Leaders: Building on sporting excellence
Andy Murray’s status as a Scottish sporting legend is, as the First Minister remarked yesterday, already assured. At the tender age of 25, he is the only Scot to have won a tennis grand slam tournament and an Olympic gold medal.
Thus there is some pressure on Alex Salmond to mark this incredible achievement in some more permanent way than in the joyous homecoming Murray has received since his victory last week in New York.
When they met Mr Salmond on Sunday, Murray and his mother Judy, the guiding light in his career, were naturally keen to press this point, serving up a request that the Scottish Government should finance the creation of a Scottish tennis academy. The First Minister’s return was not game-winning, but at least he got the ball back over the net by promising to discuss it further over the coming months.
We hope there was not an element of heavily disguised top spin in the First Minister’s response to the Murrays’ heartfelt plea. For the cost of a tennis academy that will produce more Andy Murrays will just not be in the bricks and clay, or any other surface – welcome though new facilities would be – but in the coaching, where the best get paid a lot of money.
As a keen golfer, Mr Salmond must be aware of the example of another Scottish sporting icon – Paul Lawrie – who ploughed money into a foundation to encourage more youngsters to take up the game. We wonder if he suggested a similar model for tennis, with some public money to pump-prime it? A national tennis centre, with properly funded coaching, would be a fitting long-term legacy of Andy Murray’s fantastic achievements.
Light at the end of the referendum tunnel
Light at the end of what had become a very tedious tunnel has been sighted. Michael Moore, the Scottish Secretary, has told MPs at Westminster’s Scottish Affairs committee that he hopes negotiations over the precise nature of the constitutional referendum the Scottish Government wants to hold in autumn 2014 will be concluded on 22
The operative word is, of course, “hopes”. It takes two to reach an agreement, and the Scottish Government has yet, officially, to signal that it is ready to shake hands on a deal. In truth, it cannot do so in any detailed way because it has yet to publish the results of its consultation with the Scottish people on the draft referendum deal. To announce conclusions before disclosure of what the people think about it would be to treat the people with contempt.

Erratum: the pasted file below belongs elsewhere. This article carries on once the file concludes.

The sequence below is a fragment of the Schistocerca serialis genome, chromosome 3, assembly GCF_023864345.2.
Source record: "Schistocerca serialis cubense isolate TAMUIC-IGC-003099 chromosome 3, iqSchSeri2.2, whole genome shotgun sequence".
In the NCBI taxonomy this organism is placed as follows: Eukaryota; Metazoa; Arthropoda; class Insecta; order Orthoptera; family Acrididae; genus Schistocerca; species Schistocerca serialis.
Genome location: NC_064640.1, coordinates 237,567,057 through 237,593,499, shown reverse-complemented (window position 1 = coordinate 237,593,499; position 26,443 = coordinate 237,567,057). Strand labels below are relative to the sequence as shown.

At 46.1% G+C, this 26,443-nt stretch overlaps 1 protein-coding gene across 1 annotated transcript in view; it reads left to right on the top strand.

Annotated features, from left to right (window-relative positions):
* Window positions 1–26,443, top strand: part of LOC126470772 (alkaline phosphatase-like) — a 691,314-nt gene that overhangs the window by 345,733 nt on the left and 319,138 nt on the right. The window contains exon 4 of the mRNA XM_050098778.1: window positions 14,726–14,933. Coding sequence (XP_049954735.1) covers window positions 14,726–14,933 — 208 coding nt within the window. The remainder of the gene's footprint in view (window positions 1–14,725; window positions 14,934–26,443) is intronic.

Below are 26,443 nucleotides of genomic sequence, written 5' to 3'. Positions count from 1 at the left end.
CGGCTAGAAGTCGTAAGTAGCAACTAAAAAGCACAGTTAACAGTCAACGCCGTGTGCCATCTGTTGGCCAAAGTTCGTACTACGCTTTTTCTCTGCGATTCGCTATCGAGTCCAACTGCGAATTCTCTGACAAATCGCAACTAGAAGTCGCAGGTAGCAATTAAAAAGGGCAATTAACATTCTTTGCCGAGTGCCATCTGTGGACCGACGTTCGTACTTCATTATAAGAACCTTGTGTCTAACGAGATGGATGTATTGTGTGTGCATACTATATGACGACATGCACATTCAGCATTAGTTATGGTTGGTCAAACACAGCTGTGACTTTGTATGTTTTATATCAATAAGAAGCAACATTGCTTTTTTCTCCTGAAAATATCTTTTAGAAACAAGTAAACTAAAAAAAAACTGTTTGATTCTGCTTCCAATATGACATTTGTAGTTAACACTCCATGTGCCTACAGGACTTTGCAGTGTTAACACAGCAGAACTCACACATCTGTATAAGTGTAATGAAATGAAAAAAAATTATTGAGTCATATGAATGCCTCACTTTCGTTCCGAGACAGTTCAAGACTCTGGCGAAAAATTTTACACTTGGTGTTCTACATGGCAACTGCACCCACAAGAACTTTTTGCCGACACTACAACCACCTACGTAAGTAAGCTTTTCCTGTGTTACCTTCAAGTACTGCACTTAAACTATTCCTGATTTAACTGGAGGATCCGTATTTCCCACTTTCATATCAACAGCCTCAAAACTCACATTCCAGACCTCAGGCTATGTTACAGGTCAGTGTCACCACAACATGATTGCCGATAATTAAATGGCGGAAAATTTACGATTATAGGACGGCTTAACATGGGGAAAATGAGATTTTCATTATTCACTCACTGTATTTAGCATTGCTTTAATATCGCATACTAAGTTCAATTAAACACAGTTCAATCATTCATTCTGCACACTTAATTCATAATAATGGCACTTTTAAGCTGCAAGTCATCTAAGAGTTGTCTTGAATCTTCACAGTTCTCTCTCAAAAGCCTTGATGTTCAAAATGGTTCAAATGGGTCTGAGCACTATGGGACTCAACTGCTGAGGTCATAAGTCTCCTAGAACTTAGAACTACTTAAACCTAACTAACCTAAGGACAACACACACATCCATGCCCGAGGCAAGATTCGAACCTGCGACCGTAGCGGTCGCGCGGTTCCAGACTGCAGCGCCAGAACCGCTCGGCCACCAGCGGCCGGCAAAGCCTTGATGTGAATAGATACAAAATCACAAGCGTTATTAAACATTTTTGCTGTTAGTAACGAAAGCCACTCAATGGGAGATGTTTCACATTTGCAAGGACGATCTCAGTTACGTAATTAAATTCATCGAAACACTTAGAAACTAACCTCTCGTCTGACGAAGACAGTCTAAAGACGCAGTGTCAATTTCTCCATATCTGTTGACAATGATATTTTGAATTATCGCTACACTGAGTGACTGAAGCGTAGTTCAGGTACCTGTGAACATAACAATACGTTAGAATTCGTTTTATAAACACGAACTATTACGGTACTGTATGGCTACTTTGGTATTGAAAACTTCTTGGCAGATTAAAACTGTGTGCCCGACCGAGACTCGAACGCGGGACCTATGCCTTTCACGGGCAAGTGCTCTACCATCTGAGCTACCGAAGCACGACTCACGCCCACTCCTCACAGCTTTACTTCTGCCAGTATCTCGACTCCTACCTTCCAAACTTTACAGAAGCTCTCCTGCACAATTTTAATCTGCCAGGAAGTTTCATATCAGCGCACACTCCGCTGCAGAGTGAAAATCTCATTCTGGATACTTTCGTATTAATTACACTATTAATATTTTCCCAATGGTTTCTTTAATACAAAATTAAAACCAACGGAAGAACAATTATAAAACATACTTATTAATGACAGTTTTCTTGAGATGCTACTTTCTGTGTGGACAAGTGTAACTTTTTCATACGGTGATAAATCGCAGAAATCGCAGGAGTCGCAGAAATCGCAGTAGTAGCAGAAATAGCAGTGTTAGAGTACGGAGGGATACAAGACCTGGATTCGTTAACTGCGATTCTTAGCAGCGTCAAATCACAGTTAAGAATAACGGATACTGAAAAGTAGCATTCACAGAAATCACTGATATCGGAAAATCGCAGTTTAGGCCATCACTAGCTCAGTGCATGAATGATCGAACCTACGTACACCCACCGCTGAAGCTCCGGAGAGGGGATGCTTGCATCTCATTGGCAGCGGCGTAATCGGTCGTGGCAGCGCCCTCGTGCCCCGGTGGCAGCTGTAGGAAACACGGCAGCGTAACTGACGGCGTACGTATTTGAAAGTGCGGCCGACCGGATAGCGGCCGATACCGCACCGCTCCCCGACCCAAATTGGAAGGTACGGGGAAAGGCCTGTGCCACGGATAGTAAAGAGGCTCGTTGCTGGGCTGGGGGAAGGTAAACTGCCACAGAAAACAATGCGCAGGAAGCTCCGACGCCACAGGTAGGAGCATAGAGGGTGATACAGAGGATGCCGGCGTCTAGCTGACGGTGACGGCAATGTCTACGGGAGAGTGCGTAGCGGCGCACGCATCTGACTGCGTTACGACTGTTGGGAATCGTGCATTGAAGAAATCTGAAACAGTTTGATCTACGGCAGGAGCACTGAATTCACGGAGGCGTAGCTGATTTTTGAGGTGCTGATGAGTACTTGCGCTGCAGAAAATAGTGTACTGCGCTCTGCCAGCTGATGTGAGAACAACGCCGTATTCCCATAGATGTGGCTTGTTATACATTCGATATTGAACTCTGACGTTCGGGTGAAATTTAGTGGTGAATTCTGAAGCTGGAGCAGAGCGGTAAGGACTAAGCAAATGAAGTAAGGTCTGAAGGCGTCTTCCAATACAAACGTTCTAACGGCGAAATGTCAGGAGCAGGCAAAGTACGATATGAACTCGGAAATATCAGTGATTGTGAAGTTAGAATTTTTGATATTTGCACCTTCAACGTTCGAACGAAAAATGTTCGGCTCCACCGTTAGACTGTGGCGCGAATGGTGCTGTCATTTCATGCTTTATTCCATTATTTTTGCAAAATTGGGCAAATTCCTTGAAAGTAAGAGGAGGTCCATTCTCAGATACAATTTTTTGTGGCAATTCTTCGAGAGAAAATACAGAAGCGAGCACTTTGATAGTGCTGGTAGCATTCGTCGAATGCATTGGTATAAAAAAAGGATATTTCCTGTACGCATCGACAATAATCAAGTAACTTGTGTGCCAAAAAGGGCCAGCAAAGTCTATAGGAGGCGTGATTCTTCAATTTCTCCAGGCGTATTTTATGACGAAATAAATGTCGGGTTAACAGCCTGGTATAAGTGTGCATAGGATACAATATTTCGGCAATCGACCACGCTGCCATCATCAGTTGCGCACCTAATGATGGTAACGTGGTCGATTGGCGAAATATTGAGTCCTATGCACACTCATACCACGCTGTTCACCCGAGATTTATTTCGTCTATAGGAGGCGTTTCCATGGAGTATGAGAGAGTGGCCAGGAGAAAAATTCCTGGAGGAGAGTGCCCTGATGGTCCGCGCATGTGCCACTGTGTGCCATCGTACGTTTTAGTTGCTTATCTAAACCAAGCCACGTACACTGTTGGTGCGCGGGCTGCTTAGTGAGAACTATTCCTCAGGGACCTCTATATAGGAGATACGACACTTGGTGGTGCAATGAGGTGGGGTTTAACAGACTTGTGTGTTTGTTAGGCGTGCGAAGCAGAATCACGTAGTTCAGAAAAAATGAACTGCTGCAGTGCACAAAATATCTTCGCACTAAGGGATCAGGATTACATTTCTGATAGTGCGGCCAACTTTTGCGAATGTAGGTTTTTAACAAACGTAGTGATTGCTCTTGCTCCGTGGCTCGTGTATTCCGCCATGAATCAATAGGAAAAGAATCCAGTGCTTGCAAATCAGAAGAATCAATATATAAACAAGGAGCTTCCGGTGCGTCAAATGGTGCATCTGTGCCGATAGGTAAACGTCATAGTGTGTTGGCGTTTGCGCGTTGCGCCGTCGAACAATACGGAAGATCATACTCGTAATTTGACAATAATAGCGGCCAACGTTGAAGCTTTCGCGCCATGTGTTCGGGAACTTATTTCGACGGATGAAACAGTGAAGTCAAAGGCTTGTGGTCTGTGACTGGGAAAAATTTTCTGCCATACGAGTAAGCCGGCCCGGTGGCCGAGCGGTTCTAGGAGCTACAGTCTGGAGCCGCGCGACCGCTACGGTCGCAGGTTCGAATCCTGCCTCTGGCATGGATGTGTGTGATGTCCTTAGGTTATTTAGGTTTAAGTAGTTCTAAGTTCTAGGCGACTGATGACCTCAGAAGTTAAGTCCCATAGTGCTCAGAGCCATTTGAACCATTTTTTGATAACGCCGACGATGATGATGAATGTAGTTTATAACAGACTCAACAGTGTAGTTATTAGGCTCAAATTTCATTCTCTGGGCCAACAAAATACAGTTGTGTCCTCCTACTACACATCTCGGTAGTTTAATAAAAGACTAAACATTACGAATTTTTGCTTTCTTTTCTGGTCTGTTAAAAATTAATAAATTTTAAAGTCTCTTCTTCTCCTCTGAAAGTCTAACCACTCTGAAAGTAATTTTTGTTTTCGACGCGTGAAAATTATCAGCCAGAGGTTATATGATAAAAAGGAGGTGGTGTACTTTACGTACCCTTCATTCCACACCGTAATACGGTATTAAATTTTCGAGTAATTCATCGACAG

Nevertheless, it would be astonishing if the consultation results were not well known to the Scottish Government and its officials by now and if those conclusions had not informed their viewpoint in those negotiations. And it is reasonable to think that Mr Moore knows enough about the talks’ progress to be able to signal that they are close to an end.
The major issue at stake is whether there will be just one question – about independence – or two – the second being about maximising devolution by handing over much of Westminster’s taxation and welfare powers to Holyrood. David Cameron, the Prime Minister, and supported by most unionist opinion, has made plain his preference for a single question.
While Mr Salmond has not ruled out two questions, it is noticeable that the Scottish Government machine and party spokespeople have gone quiet about this in recent weeks. That may be because the First Minister does not just face opposition questions about the possible confusion from a two-question plebiscite, but also because a section of his own party wants the clarity of the single question. Thus the portents are that the Scottish public will be asked to indicate a straight “yes” or “no” to independence in 2014, though the precise form of the question has to be agreed. If, and only if, Mr Salmond agrees to that, Westminster will pass the necessary legislation to immunise the Scottish Government from a legal challenge that it is acting outside its powers.
The risk for the UK government is that if the SNP government is given enough room to claim that Westminster is not allowing Scotland to ask the question(s) it wants posed, it
creates a get-out clause permitting the SNP to claim Scotland has been finagled out of the referendum that Scottish public opinion demanded. That would mean that even if the Westminster-
authorised poll produced a definitive rejection of independence, the argument would not be dead. So, as we reach the end of that tunnel, the Prime Minister needs to ensure this process leads to
political, as well as legal, certainty.
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Wednesday 19 June 2013
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